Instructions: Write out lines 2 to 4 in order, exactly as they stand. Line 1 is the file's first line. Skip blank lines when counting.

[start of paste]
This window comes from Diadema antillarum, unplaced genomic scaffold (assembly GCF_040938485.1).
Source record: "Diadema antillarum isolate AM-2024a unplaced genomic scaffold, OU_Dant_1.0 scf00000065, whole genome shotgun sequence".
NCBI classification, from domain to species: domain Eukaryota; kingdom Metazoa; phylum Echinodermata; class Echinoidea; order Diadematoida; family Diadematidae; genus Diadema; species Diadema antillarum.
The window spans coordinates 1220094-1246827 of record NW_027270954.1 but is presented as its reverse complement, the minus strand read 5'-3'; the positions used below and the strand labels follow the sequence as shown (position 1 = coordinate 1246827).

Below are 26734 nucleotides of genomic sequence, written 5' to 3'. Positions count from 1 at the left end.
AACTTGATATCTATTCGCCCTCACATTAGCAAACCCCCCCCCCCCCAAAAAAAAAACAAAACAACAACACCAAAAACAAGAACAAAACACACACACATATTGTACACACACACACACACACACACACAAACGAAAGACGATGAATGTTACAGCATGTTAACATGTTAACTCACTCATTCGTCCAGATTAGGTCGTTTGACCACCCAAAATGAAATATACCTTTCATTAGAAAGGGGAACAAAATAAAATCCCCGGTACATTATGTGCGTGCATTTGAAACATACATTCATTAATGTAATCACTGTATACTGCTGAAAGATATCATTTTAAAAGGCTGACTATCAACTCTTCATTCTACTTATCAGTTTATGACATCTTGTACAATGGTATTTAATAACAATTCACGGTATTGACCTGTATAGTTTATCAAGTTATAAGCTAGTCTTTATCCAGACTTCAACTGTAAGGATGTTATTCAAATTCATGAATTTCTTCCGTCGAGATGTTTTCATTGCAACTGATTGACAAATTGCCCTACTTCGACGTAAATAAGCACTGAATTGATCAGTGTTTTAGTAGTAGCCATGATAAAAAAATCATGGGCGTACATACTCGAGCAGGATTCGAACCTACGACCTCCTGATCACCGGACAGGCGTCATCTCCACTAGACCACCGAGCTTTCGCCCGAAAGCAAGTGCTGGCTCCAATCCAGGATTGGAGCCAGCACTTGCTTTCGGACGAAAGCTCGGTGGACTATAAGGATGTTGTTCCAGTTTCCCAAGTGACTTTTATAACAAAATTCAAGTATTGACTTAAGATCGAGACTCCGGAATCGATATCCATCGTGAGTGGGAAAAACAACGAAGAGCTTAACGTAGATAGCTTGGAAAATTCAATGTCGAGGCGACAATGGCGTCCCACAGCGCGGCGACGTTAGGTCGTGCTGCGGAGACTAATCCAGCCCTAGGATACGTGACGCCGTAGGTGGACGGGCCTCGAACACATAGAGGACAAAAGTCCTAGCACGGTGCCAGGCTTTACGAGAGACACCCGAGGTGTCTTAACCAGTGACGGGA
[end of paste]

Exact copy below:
Source record: "Diadema antillarum isolate AM-2024a unplaced genomic scaffold, OU_Dant_1.0 scf00000065, whole genome shotgun sequence".
NCBI classification, from domain to species: domain Eukaryota; kingdom Metazoa; phylum Echinodermata; class Echinoidea; order Diadematoida; family Diadematidae; genus Diadema; species Diadema antillarum.
The window spans coordinates 1220094-1246827 of record NW_027270954.1 but is presented as its reverse complement, the minus strand read 5'-3'; the positions used below and the strand labels follow the sequence as shown (position 1 = coordinate 1246827).